The period between Germany’s defeat of Poland in October 1939 and her invasion of Norway in April 1940 is often referred to as the “Phony War” because there wasn’t much happening.
The French stiffened their defenses while the British moved troops to the continent. The British wanted to send their air force to bomb targets inside Germany but were persuaded not to by the French who feared German reprisal. The major activity consisted of dueling propaganda messages blared from loudspeakers across the German and French lines.
The French felt secure behind their vaunted Maginot Line. Paris was ready to fight World War I all over again – a war of defense, but of course, Adolph Hitler and his high command had a different strategy in mind. In order to isolate the iron ore resources of Sweden, and secure his northern flank, Hitler invaded Norway and Denmark on April 9.
The next blow came a month later. In the early morning darkness of May 10, the Germans unleashed their Blitzkrieg (Lightning War) against the Netherlands and Belgium. Blitzkrieg was a new kind of warfare integrating tanks, air power, artillery, and motorized infantry into a steel juggernaut emphasizing speedy movement and maximization of battlefield opportunities.
The attack sent the defending troops reeling.
The roads overflowed with refugees fleeing the front. French and British troops rushing to the rescue were caught in the headlong retreat and pushed back. German dive-bombers – the Stukas – filled the sky, strafing the retreating mix of civilians and soldiers with machine gun and bomb. The Allies fought valiantly but in vain – the German war machine advanced unperturbed. In England, the invasion forced Prime Minister Neville Chamberlain to resign, to be replaced by Winston Churchill.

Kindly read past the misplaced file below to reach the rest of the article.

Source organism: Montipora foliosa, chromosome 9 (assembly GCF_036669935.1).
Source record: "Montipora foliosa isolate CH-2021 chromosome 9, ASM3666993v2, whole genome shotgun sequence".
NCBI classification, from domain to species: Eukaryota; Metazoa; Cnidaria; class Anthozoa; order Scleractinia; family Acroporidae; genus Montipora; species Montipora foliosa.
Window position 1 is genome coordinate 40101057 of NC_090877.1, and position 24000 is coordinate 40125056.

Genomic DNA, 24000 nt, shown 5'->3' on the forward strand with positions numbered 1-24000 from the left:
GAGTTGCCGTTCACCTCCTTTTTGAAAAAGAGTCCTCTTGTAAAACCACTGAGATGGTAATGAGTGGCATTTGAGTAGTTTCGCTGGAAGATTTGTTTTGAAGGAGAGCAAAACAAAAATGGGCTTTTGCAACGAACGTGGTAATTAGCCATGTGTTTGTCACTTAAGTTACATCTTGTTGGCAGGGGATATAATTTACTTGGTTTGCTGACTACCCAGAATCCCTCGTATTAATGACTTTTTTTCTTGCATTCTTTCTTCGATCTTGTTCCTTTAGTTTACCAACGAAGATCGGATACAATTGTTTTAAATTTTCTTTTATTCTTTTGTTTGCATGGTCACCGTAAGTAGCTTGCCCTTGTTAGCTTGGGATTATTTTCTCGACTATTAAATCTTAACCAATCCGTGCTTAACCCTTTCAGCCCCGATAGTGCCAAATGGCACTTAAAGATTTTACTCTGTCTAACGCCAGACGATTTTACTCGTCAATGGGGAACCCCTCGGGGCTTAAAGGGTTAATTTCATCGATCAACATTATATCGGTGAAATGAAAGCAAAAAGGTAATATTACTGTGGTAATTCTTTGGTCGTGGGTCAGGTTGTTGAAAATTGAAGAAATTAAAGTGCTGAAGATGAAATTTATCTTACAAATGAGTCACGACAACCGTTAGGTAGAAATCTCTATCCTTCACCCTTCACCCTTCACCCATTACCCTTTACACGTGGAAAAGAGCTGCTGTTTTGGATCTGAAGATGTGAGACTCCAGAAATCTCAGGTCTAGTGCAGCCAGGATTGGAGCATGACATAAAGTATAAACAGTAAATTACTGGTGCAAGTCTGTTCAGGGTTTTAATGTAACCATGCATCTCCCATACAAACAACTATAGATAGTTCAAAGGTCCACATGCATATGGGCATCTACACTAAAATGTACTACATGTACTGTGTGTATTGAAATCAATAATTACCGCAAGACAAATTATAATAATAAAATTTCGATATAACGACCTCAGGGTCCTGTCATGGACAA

The Germans defied military doctrine, skirted the Maginot Line and slashed into France through Luxembourg and the Ardennes Forest. The Blitzkrieg moved with lightning speed as Hitler’s tanks turned and raced headlong to the sea. They reached the English Channel on May 21 cutting off the Allied armies in the North.
The Germans turned again, fighting their way north to secure the coastal ports and annihilate the trapped armies. Miraculously, the German high command called a halt to the advance. The reprieve lasted 48 hours, long enough for the British to defend Dunkirk and evacuate what they could of the Allied armies. The Germans entered Paris on June 14. In a humiliating ceremony on June 22, France signed an armistice with Germany, leaving Britain to carry on the fight alone.
General Erwin Rommel, who would later gain fame in the African desert as the “Desert Fox”, led the 7th Panzer Division as it crashed through the Belgian defenses into France, skirting the Maginot Line and then smashing it from behind.